Maurizio Albahari is an associate professor of anthropology, fellow at the Nanovic Institute for European Studies, and faculty affiliate at the Center for Civil and Human Rights, University of Notre Dame. Albahari received his Ph.D. in anthropology from the University of California at Irvine and held research fellowships at the Center for Comparative Immigration Studies (University of California at San Diego) and at the Erasmus Institute (University of Notre Dame).
Albahari specializes in social-cultural anthropology and teaches on international migration, pluralism, and European societies. His first book is titled Crimes of Peace: Mediterranean Migrations and the World’s Deadliest Border, and he is the author of several publications on migration and religion in Italy and Europe. In Rome, Albahari will share his research on migration, citizenship, and diversity in Italy, with specific attention to the changing qualities and aesthetics of select spaces in the capital.
Dennis Doordan is a design educator, historian, critic, museum consultant, and co-editor of Design Issues, a journal devoted to the history, theory, and criticism of design. Doordan has a Ph.D. from Columbia University and a B.A. from Stanford University. In 1990 Doordan joined the faculty at the University of Notre Dame and has a joint appointment in the School of Architecture and the Department of Art, Art History, and Design.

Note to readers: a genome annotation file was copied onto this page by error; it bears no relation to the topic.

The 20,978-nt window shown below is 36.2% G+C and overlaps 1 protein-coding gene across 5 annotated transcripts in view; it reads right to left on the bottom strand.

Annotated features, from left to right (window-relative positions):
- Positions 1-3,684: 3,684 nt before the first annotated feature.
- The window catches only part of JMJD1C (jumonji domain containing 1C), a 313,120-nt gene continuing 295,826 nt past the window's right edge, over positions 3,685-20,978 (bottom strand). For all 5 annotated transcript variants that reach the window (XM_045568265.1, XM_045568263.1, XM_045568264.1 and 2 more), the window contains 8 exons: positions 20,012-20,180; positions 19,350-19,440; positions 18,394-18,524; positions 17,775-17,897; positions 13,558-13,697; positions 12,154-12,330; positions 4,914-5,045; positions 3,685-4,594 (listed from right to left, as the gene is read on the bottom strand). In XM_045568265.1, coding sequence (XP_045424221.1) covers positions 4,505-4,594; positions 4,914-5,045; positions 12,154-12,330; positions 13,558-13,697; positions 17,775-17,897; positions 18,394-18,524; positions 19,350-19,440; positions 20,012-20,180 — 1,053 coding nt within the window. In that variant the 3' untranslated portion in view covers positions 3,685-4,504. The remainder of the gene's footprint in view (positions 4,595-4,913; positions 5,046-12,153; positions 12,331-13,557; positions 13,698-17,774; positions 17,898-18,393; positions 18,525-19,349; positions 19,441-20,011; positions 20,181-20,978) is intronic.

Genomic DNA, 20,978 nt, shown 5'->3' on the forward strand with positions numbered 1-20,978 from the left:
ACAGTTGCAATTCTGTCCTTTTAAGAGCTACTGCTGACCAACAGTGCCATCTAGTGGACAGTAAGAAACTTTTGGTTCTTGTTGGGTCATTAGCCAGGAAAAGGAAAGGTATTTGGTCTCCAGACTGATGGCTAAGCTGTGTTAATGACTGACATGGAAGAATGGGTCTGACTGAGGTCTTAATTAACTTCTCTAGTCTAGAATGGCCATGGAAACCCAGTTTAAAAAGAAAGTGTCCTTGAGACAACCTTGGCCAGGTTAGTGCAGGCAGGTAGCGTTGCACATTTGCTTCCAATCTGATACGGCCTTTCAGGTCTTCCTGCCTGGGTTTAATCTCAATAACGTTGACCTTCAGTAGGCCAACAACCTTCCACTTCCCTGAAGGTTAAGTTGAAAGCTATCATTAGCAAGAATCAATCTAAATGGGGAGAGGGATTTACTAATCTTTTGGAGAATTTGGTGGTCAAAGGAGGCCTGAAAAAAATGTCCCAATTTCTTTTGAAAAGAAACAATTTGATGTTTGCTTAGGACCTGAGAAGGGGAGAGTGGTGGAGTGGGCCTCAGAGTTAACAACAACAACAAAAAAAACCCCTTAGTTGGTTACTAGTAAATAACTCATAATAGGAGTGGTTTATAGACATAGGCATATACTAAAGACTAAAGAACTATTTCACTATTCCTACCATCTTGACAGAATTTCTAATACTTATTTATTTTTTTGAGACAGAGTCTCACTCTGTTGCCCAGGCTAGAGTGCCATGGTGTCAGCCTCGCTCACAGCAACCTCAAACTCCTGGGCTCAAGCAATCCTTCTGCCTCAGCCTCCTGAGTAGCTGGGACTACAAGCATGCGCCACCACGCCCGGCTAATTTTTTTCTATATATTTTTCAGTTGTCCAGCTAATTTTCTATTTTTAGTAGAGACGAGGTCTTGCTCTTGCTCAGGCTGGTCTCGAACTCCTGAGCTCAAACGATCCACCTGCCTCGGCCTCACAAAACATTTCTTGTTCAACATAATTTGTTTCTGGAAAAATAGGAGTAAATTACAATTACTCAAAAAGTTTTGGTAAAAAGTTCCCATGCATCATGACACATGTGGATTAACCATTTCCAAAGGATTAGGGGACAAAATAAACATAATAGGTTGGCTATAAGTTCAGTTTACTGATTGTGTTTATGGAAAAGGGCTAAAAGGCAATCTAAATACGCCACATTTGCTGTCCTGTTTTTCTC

Doordan has published books and articles on a wide variety of topics dealing with twentieth century architecture and design with a particular focus on Italian architecture and design. Doordan is the author of Building Modern Italy and Twentieth Century Architecture. He has twice received the John A. Kaneb Award for Undergraduate Teaching at the University of Notre Dame. In Rome, Doordan will share his extensive knowledge of the city’s rich urban and architectural history.